Garnett transferred to Farragut Academy in Chicago for his senior season, where he continued to overwhelm the competition. Farragut finished with a 28-2 record, a city title and an appearance in state quarterfinals. Garnett finished as Illinois' Mr. Basketball, USA Today's National Player of the Year, and with eye-popping averages of 25 points, 17.9 boards, 6.7 assists and 6.5 blocks per game.
After being named Most Outstanding Player of the McDonald's All-American game, the Minnesota Timberwolves selected him No. 5 overall.
Thanks to Garnett, we're still having annual conversations regarding draft-age eligibility.
Magic Johnson wasn't Magic until high school, when he captivated fans and the media with basketball wizardry.
After dropping a mean 36-point, 16-assist, 16-rebound triple-double as a sophomore, a sports writer decided Erving needed a flashier nickname.
And for what it's worth, I approve.
Magic finished his high school career with a 25-point-per game average, but really left his mark as a senior. He averaged 28 points and 16 boards, leading his troops to a 27-1 record and a Michigan state title.
At around 6'8'', nobody had ever seen a player who can handle the ball at the point, score from the wing or shake in the post.
From what I hear, those skills translated beautifully to both the college and NBA levels.
I'm not sure there's a basketball list that Wilt Chamberlain isn't on.
It was probably hard to miss a 7'1'' athlete back in 1953, never mind one who can shake and bake in the post.
And though I wasn't on the sideline scouting, I know a guy who knows a guy who knew a guy who said that Wilt Chamberlain was really, really good.
I believe him. Chamberlain averaged over 37 points a game in three years at Overbrook, leading them to three public league and two city championships.
At one point in his final season, Chamberlain poured in 74, 78 and 90 points consecutively over a three-game stretch. There was clearly nobody in this hemisphere capable of matching up with the "Big Dipper."
He finished his high school career with a staggering 56-3 record and over 2,000 points.
LeBron James changed the way we think and speak about young NBA prospects.
Looking back, we should start referring to high school basketball in terms of "BL" and "AL," as in Before LeBron and After LeBron.
There was actually demand for recruiting coverage After LeBron. He showed it was possible to be that big and hold that much star power, despite not being old enough to drive. And now fans and scouts alike all turned the lights on to their miner helmets in hopes of discovering the next LeBron James.
As a freshman at St. Mary-St. Vincent, he dropped 25 in the championship game to win the Division III state title. His team went back-to-back the next year, with James finishing the season as the only sophomore ever to be selected to the USA Today All-USA First Team.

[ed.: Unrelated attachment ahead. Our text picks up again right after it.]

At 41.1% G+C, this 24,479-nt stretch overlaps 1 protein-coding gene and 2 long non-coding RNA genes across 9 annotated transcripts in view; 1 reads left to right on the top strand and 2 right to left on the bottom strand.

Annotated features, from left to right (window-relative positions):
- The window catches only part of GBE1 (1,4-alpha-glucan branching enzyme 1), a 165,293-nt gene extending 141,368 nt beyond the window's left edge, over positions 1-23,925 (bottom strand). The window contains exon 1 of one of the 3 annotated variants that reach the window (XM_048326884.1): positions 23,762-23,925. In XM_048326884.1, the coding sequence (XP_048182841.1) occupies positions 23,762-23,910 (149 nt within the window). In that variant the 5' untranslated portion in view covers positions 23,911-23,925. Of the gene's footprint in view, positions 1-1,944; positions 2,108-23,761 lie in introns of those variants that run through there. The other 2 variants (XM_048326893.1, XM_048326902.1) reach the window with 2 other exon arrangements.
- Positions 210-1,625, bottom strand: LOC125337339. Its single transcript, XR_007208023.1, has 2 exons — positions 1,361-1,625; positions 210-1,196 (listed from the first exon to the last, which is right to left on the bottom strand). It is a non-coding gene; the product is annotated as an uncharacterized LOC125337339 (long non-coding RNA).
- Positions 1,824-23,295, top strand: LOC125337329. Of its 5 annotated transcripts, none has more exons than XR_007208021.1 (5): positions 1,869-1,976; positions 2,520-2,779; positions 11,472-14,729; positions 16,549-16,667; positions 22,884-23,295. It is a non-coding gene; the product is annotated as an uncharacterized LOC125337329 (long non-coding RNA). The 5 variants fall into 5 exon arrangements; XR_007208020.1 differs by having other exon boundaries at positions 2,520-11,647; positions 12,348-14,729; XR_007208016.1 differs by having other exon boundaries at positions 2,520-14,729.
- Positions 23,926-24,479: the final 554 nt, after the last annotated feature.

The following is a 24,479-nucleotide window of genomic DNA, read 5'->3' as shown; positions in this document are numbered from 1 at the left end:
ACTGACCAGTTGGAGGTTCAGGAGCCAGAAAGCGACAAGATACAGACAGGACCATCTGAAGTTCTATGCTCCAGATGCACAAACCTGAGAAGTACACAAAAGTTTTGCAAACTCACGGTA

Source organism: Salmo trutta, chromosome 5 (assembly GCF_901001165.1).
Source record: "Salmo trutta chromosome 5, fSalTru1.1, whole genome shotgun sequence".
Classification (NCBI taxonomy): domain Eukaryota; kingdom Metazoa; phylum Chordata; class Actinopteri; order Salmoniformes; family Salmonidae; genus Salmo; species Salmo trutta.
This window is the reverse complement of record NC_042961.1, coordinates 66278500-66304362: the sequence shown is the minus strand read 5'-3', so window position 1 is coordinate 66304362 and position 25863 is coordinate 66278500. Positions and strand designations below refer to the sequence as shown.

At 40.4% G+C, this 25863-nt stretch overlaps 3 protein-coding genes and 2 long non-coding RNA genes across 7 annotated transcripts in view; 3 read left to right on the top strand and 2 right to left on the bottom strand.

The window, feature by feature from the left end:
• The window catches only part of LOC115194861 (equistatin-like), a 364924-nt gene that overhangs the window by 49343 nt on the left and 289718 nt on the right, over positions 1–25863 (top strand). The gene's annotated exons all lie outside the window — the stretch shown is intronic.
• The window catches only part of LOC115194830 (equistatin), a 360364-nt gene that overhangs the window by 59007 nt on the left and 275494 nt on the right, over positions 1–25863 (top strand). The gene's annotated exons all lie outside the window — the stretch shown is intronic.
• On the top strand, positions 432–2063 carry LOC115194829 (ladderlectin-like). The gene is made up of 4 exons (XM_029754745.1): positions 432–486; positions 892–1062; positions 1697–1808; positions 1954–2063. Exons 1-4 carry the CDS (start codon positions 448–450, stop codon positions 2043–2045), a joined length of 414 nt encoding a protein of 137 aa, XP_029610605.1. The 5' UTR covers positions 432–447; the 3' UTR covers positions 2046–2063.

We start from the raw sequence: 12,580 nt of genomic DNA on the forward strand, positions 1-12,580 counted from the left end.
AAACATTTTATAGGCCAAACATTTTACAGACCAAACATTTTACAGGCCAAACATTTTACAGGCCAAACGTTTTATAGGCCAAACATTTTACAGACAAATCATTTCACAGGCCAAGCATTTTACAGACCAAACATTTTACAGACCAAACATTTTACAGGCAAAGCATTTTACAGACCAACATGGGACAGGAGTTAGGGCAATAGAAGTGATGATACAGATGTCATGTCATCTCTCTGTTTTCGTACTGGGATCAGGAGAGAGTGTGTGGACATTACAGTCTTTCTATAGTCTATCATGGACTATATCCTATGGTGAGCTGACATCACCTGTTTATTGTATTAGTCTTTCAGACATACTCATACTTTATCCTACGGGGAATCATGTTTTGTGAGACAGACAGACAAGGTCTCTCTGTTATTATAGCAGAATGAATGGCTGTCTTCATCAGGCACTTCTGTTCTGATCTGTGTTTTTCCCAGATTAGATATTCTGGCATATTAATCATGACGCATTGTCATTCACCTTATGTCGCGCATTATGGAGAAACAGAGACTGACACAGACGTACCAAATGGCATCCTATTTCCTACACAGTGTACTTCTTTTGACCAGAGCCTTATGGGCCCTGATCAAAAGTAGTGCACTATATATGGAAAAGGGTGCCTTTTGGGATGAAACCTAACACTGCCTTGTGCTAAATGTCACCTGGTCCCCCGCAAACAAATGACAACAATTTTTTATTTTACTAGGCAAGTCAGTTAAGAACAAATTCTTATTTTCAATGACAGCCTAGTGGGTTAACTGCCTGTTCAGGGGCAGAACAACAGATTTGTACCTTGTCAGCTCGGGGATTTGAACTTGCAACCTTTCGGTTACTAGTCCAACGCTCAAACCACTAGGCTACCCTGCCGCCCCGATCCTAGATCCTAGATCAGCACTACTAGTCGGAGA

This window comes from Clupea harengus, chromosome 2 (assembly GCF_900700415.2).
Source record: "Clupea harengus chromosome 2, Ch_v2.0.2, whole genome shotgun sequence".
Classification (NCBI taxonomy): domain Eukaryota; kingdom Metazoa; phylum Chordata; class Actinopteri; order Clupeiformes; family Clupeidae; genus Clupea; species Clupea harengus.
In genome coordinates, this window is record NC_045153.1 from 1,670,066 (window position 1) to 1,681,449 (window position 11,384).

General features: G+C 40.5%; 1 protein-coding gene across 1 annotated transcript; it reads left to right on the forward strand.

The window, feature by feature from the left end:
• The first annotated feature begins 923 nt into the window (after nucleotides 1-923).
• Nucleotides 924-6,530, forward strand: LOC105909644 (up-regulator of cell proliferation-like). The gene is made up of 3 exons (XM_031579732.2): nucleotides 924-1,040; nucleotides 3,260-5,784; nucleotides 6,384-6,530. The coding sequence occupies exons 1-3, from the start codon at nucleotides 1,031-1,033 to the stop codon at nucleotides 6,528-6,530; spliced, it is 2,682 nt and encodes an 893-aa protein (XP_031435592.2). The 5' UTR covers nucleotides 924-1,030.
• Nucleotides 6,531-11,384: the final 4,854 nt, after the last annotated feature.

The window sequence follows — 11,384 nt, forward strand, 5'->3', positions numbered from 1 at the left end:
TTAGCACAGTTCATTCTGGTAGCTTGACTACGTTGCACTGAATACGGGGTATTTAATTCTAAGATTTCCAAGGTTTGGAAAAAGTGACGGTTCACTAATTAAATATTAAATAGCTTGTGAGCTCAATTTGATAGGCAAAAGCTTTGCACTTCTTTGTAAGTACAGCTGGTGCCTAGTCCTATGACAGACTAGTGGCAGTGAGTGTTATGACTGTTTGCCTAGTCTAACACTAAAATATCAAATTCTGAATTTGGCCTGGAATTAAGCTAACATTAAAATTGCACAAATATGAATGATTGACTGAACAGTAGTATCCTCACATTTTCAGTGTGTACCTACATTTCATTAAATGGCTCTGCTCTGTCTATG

Soon after, James became the first junior to win the National Player of the Year. So it shouldn't be a surprise he won it again the following year.
He averaged 31.6 points, 9.6 boards and 4.6 assists his final high school season, while his team finished the year with the top national ranking. By the time he was a senior, James' face had been on magazine covers, television screens and the top of every NBA team's draft board.
He set a bar that should stand strong for a while. And because it's there, we now have a reason to keep an eye on it—to see if anyone can reach it.
Never have so many eyes been on high school basketball, and we can credit that to the kid once dubbed "The Chosen One."
Though he might have made his money as Kareem Abdul-Jabbar, it was Lew Alcindor who changed the game back in high school.
Alcindor stood over 7'0'' tall, where he looked down on opponents and up to a future that still hasn't been topped. The NBA's current all-time leading scorer was an absolute dominant high school force before taking names as a pro.
He led Power Memorial to three straight city titles from 1964 to 1966, at one point winning 71 consecutive games.
Alcindor finished his career at Power with over 2,000 points and 2,000 rebounds, unheard of numbers and New York City records. Team-wise, he went 95-6 in a three-year span.
He became one of the biggest recruiting prizes in sports history, and one that paid off when he arrived at UCLA. He won three national championships and two National Player of the Year awards as a Bruin.
But prior to changing his name, tearing up college hoops and dazzling NBA fans with soft sky hooks, Alcindor was the first to generate enormous high school basketball buzz.